Erlandson Photography: Tallinn, Estonia

Before too much longer, I had to head back to the boat for the return to Helsinki.  This boat had a totally different layout than the previous boat, so I took some time to familiarize myself, including a tour the upper decks and to get some shots before the rain returned.

Ready for a break after walking all over Old Tallinn, I ordered a beer and sat down to share a table with a couple strangers in the lounge.  They ignored me.  I was entertained by two emcees on the stage, and I came to the incorrect conclusion that there would be Finnish karaoke and a dancing competition.  It turned out to be some kind of trivia game, which was still entertaining, but slightly disappointing.

After a short break, the house band Jerihon (apparently a Bulgarian rock band) came to the stage.  The leader is quite charismatic and has a voice that commands the attention of everyone in the room.  Upon finishing an impressive cover of Roy Orbison’s California Blue, he asked the audience: “Waltz or tango?” Based on the response to follow, more of the dancing crowd must have said tango than waltz. Without looking up, as he took a sip of his water, he said: “There’s a beautiful Finnish tango.”And I must say…

And I must say… Yes, there is a beautiful Finnish tango.

It should be noted that the Europeans seem to have a better grasp of acoustics than we do. The band’s music was loud and present, but not overbearing.

Eventually, I found myself back outside on the upper deck.  It was nice to watch the sun sink toward the sea from a ship in the middle of the Gulf of Finland.  I took a few more shots of passing ships and an island or two that were especially beautiful with the glare of the sun on the sea.

Back in Helsinki, returning to the market square, I was surprised to find what appeared to be an impromptu car show just getting started.

As I took the ferry back to Suomenlinna, I noticed some kind of American pop concert getting ramped up on a temporary stage next to the Ferris wheel.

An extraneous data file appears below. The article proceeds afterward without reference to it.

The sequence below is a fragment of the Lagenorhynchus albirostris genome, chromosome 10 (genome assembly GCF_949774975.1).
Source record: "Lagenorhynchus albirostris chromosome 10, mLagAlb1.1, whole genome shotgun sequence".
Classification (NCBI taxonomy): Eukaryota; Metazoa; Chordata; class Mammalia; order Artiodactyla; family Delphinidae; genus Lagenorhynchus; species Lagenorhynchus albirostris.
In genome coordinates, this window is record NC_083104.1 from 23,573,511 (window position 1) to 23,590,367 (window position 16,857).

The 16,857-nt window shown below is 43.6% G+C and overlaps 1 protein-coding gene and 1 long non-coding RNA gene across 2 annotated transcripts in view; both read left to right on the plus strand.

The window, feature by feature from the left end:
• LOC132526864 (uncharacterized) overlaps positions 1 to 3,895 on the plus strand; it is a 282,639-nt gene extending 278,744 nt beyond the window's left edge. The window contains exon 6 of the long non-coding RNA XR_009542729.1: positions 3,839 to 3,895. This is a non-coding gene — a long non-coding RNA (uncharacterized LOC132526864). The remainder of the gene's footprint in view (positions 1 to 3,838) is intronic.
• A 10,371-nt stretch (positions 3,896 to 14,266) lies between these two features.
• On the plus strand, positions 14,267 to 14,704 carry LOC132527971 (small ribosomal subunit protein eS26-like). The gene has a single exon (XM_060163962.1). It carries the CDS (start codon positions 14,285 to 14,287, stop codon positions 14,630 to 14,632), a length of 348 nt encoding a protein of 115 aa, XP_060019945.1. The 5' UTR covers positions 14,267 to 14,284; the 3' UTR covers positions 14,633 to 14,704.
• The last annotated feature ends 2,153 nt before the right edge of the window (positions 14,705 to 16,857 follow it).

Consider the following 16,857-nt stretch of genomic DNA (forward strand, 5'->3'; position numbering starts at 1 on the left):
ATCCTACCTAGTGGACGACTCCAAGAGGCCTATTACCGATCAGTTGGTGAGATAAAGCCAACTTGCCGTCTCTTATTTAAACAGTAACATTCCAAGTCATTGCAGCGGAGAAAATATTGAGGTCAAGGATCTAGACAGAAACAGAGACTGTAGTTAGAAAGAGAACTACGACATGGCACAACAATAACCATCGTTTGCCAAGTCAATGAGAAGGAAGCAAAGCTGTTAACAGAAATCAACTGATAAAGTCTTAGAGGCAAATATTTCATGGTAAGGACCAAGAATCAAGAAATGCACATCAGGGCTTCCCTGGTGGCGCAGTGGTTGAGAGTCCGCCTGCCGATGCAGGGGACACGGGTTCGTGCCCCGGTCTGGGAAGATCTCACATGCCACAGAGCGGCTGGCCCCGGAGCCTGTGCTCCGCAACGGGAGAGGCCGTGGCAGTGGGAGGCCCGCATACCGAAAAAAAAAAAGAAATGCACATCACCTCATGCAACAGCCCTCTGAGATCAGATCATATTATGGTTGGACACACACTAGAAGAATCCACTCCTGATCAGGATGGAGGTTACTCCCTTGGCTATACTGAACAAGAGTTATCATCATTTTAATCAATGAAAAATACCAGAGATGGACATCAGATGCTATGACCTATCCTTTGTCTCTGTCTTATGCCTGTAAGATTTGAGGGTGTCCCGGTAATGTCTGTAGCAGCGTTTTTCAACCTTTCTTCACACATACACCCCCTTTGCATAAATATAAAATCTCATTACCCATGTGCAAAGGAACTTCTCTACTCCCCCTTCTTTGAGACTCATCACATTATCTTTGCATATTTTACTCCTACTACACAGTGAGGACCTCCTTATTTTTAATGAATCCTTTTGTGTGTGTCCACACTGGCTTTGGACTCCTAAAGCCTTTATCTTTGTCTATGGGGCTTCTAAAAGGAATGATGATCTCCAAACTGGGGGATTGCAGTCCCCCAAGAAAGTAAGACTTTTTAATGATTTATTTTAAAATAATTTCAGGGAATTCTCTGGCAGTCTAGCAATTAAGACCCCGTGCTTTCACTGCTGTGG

This hostel is pretty easy for sleeping.  I guess it shouldn’t be surprising since it’s a dark room on a quiet island.  At least it’s quiet until a roving band of Russian (?) revelers comes passing through at 4:45 am!

So, after a lazy morning, including the usual breakfast, I took a quick stroll around the islands to see some spots I’d not seen before, the school, some workshops, and a few other quiet residential areas.

I headed back to the market square for a late morning coffee and doughnut while waiting for my Finnish connection, who it turns out is running a bit late.  So much for Finnish punctuality…

To kill time while waiting, I headed over to explore the area around Senate Square again.  The call of nature hit me, so I found a cafe to get some more coffee and use the water closet.  Across the street, I saw a store offering local crafts made by Finnish artists and artisans: MadeBy.  There are certainly many interesting things in the store that I would have loved to take with me, but my traveling capacity wasn’t conducive to safely transporting these items home.  After a few minutes, I struck up a conversation with one of the artists, Elina, who was taking her turn to man the store, which is basically a co-op.  Elina designs wood and metal jewelry and interior goods in her studio Valona.  We talked for quite some time about the nature of the cooperative store, as well as our own creative processes, and she gave me some pointers on camping culture in Finland, which I hope to put to use in the near future.